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Rechenmacher, R.

Paper Title Page
WEPMN092 Capture Cavity II Results at FNAL 2245
  • J. Branlard, G. I. Cancelo, R. H. Carcagno, B. Chase, H. Edwards, R. P. Fliller, B. M. Hanna, E. R. Harms, A. Hocker, T. W. Koeth, M. J. Kucera, A. Makulski, U. Mavric, M. McGee, A. H. Paytyan, Y. M. Pischalnikov, P. S. Prieto, R. Rechenmacher, J. Reid, K. R. Treptow, N. G. Wilcer, T. J. Zmuda
    Fermilab, Batavia, Illinois
  Funding: FRA

As part of the research and development towards the International Linear Collider (ILC), several test facilities have been developed at Fermilab. This paper presents the latest LLRF results obtained with Capture Cavity II at these test facilities. The main focus will be on controls and RF operations using the SIMCON based LLRF system. Details about hardware upgrades and overall system performance will be also explained. Finally, design considerations and objectives for the future test facility at the New Muon Laboratory (NML) will be presented.

THOAC03 Measurement of the Beam's Trajectory Using the Higher Order Modes it Generates in a Superconducting Accelerating Cavity 2642
  • S. Molloy, J. C. Frisch, J. May, D. J. McCormick, M. C. Ross, T. J. Smith
    SLAC, Menlo Park, California
  • N. Baboi, O. Hensler, R. Paparella, L. M. Petrosyan
    DESY, Hamburg
  • N. E. Eddy, L. Piccoli, R. Rechenmacher, M. Wendt
    Fermilab, Batavia, Illinois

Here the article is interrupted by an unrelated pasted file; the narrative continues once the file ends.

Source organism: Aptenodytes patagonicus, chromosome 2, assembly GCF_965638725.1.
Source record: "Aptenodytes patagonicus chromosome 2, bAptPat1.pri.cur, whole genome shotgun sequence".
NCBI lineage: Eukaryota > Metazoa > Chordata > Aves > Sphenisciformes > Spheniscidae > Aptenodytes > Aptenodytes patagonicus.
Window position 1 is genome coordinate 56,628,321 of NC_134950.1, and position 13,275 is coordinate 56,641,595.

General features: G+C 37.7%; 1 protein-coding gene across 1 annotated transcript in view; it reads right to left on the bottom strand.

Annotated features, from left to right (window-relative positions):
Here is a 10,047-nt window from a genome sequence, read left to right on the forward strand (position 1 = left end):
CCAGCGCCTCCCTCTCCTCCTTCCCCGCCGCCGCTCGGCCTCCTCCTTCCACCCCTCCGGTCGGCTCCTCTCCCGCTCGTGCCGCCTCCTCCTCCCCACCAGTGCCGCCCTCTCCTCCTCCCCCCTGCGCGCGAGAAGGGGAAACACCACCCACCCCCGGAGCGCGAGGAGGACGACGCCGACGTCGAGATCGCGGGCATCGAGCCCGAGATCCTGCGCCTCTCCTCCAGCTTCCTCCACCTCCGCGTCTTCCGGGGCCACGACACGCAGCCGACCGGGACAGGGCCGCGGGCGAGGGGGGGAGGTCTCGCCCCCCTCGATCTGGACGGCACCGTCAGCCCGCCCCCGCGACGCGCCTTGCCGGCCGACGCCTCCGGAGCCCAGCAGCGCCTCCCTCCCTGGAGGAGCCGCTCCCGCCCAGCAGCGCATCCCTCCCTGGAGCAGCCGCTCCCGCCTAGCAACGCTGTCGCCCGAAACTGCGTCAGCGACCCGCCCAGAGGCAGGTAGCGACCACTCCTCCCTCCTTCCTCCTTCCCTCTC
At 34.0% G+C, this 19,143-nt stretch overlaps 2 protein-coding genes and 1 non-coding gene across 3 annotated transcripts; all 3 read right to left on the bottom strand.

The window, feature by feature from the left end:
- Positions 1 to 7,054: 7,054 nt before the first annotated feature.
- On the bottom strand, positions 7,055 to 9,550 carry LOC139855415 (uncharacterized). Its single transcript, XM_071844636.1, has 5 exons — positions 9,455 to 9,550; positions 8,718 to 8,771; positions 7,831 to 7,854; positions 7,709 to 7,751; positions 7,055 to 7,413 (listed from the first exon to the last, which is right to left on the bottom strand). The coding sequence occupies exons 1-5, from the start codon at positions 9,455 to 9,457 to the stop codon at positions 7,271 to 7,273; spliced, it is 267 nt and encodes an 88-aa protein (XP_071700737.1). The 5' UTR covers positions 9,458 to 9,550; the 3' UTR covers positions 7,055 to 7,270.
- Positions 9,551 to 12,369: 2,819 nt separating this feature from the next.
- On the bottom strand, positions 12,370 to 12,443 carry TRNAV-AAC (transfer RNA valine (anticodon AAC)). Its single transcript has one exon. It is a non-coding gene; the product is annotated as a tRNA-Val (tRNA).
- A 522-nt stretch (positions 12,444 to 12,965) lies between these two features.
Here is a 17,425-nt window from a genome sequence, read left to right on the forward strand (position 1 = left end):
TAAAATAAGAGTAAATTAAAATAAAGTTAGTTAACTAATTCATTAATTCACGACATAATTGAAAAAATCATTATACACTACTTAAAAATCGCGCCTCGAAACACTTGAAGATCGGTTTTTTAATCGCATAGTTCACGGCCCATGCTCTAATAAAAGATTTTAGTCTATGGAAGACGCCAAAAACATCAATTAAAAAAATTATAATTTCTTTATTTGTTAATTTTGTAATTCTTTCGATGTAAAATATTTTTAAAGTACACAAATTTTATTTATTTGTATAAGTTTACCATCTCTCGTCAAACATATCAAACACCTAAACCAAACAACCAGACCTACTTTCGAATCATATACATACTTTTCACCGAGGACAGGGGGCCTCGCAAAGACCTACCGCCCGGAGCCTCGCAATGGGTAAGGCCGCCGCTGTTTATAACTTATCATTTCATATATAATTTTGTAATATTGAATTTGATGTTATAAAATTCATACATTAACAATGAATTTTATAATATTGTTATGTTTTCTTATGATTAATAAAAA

• O. Napoly, C. Simon
    CEA, Gif-sur-Yvette
  Funding: US DOE Contract #DE-AC02-76SF00515

It is well known that an electron beam excites Higher Order Modes (HOMs) as it passes through an accelerating cavity~[panofsky68]. The properties of the excited signal depend not only on the cavity geometry, but on the charge and trajectory of the beam. It is, therefore, possible to use these signals as a monitor of the beam's position. Electronics were installed on all forty cavities present in the FLASH~[flashref] linac in DESY. These electronics filter out a mode known to have a strong dependence on the beam's position, and mix this down to a frequency suitable for digitisation. An analysis technique based on Singular Value Decomposition (SVD) was developed to calculate the beam's trajectory from the output of the electronics. The entire system has been integrated into the FLASH control system.

slides icon Slides  
THPMS049 Investigations of the Wideband Spectrum of Higher Order Modes Measured on TESLA-style Cavities at the FLASH Linac 3100
  • S. Molloy, C. Adolphsen, K. L.F. Bane, J. C. Frisch, Z. Li, J. May, D. J. McCormick, T. J. Smith
    SLAC, Menlo Park, California
  • N. Baboi
    DESY, Hamburg
  • N. E. Eddy, L. Piccoli, R. Rechenmacher
    Fermilab, Batavia, Illinois
  • R. M. Jones
    UMAN, Manchester
  Funding: US DOE Contract #DE-AC02-76SF00515

Higher Order Modes (HOMs) excited by the passage of the beam through an accelerating cavity depend on the properties of both the cavity and the beam. It is possible, therefore, to draw conclusions on the inner geometry of the cavities based on observations of the properties of the HOM spectrum. A data acquisition system based on two 20 GS/s, 6 GHz scopes has been set up at the FLASH facility, DESY, in order to measure a significant fraction of the HOM spectrum predicted to be generated by the TESLA cavities used for the acceleration of its beam. The HOMs from a particular cavity at FLASH were measured under a range of known beam conditions. The dipole modes have been identified in the data. 3D simulations of different manufacturing errors have been made, and it has been shown that these simulations can predict the measured modes.